I find music I am familiar w/ significant improvement all aspects of the sound, instrument separation is better,  i am not setting the volume so high (I believe the Gain Cell is responsible for this)  The VPI is the star of the system.  There are sounds in the grooves of my lp’s that have suddenly emerged. Dave Brubeck, Robert Glaspher,  Donald Fagen, Steely Dan, Snarky Puppy, Stan Getz, Chuck Mangione, Allman Brothers are being rediscovered.    

When running netflix or amazon prime video I find that I can here what is being said better.  Gun fire during a movie was startling at first it was so real

When using youtube for music i am just blown away at the improvement in the sound.  As stated above the percussion and low notes are deeper and more full than with the belcanto setup.  

Update February 11

As things start to burn in I continue to be pleased w/ the detail of the sound.  Both Duncan and Jeremy suggested I hook up the NuWave to the gcd w/ the digital hdmi connection (proprietary to psaudio) as other customers report liking this digital setup.   IMO it did not sound as good as the xlr analog connection.  Low notes and percussion were not as detailed.   This deficit was even more noticeable w/ headphones (Sennheiser HD-400  Very Very Very old).   The ability to run straight analog is brilliant by combining the best of the past and present.  I have been hard pressed to here a digital recording that sounds better than the 60lb VPI.  

I have also noticed all the same improvements running Jriver.  The gcd is reveling more than the belcanto dac 1.5.  

Fit and finish is not as solid as the NuWave. Some of the screws were not seated well on the amp and when in sunlight it looks inconsistent.  Although the sound is great it seems to missing that feel by hitting the lower price point.  

All in all i am very pleased 

Cheers all,

Stephen

February 13, 2017
2:31 pm
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Craig in Boulder here again.  My beta experience with the Stellar GCD is going very well.  Overall, I’m pleased with the performance in my particular system.  See previous post for hardware.  I am glad to say that my unit is well put together and is not exhibiting the construction issues that others have noted.  The screws are straight and properly seated.  The display fits well in the front panel.  The case is certainly not fancy nor highly engineered, but what’s inside is performing Very Well indeed.  One comment on the black case of my GCD, (it’s serial 48, I think).  The case is brushed aluminum with the brush grain front to back.  The brushing is a bit deep which results in the roughness that others have noted.  Wiping the surface right-left-right can have the effect of a nail file.  So, when dusting the top I swipe front to back with the grain.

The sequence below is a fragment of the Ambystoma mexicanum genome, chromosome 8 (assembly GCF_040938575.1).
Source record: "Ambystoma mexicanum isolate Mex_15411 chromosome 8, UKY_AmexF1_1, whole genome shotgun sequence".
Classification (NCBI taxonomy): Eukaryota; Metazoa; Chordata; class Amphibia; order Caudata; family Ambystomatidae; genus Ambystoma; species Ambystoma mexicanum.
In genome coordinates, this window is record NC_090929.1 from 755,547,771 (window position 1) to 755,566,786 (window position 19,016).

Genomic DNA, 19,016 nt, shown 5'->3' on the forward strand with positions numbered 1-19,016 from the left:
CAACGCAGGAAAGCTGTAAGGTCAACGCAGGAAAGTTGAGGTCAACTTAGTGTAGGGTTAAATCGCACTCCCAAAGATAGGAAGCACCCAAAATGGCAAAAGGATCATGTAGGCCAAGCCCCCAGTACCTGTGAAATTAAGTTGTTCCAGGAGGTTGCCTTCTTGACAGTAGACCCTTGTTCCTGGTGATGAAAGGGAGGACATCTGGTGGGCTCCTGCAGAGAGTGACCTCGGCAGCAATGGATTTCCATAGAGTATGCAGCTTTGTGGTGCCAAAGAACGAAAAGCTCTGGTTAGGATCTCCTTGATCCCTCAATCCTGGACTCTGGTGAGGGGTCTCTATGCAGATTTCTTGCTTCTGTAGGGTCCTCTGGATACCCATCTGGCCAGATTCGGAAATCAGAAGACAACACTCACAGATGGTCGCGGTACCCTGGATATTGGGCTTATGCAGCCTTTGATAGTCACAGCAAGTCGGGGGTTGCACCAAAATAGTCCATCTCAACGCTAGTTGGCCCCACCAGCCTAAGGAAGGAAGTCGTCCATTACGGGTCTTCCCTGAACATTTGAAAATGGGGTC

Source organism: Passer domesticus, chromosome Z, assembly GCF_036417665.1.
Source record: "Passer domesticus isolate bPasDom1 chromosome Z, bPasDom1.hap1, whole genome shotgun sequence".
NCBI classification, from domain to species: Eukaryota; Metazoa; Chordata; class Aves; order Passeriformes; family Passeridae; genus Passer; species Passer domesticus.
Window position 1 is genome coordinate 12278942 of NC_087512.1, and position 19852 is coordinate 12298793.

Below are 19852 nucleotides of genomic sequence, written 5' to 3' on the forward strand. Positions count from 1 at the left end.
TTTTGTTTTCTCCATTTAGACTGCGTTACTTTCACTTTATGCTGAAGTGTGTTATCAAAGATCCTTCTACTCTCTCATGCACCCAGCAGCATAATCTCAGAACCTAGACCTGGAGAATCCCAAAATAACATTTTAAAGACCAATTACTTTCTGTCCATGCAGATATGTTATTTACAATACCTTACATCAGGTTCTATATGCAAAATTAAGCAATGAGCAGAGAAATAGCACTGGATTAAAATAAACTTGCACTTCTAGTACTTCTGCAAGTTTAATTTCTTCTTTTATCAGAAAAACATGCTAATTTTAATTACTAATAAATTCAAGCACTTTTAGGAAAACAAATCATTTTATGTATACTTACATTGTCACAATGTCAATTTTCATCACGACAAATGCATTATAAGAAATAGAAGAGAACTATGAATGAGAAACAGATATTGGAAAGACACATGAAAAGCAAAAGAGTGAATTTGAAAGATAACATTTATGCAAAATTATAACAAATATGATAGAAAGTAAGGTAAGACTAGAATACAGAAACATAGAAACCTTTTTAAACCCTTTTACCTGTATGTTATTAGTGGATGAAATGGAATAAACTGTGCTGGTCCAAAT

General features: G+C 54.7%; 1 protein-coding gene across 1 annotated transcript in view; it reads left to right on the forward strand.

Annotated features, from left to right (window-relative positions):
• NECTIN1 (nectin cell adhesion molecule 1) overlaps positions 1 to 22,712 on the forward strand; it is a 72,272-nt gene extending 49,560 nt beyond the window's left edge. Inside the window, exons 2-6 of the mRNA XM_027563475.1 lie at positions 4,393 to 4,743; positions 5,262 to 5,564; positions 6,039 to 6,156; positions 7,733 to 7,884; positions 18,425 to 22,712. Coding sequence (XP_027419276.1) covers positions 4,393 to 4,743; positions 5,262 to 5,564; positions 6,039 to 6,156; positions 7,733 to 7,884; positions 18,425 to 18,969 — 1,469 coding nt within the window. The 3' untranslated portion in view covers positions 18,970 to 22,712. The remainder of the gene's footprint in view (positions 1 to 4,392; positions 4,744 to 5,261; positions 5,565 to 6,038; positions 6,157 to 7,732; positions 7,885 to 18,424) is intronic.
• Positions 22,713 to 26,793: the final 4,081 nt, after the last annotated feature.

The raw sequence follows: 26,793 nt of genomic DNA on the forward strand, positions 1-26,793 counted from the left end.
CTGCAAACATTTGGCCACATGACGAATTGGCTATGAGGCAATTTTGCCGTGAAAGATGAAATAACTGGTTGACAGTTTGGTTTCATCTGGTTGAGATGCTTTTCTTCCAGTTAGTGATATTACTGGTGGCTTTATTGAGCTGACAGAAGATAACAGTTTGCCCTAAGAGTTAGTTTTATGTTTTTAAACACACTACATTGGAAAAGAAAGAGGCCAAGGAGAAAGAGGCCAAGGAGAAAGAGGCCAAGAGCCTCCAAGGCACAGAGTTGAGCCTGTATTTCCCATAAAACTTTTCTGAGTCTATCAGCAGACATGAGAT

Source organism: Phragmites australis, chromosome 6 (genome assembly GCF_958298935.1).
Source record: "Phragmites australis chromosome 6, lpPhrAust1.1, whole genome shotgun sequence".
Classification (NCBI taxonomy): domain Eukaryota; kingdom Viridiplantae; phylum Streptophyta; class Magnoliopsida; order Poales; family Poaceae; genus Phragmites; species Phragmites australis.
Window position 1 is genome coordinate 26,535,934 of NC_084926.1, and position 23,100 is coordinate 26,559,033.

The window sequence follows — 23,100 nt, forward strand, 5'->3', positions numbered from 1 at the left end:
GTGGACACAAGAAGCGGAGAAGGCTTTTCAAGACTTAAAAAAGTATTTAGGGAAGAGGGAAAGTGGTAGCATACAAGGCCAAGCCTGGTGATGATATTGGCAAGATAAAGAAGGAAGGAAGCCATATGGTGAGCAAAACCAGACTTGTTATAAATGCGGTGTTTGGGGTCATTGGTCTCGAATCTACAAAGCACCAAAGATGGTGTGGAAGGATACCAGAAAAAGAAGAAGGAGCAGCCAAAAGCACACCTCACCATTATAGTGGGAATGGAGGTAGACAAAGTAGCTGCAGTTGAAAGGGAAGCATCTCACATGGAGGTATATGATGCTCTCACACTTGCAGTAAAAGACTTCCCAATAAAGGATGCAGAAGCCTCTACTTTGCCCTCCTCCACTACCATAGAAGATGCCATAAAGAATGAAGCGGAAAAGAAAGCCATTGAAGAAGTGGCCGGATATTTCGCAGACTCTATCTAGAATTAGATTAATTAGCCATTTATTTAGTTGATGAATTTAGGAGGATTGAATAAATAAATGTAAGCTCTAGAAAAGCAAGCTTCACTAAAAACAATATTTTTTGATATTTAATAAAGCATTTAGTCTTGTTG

As for current listening, it is still Sonos Connect for internet radio, the Oppo transport for CDs and SACDs and for Tidal online streaming. I am using filter #1 primarily. I find myself digging further back in my CD collection and finding renewed enjoyment in old favorites.  Many are digitally mastered (or 20 bit remastered) from the time when that was a new thing.  Many selections from Sheffield Labs, DMP, ECM, Telarc and GRP make for good critical listening.  My previous impressions (vs my previous preamp and DAC) are reinforced: excellent bass extension, deeper front to back soundstage, more precise placement and crisp percussion.  On some older and less well recorded/mastered AnalogAnalogDigital jazz, that kind of precise imaging may never be there but my listening enjoyment is still enhanced: improved dynamic range, crisper transients and that extended bass.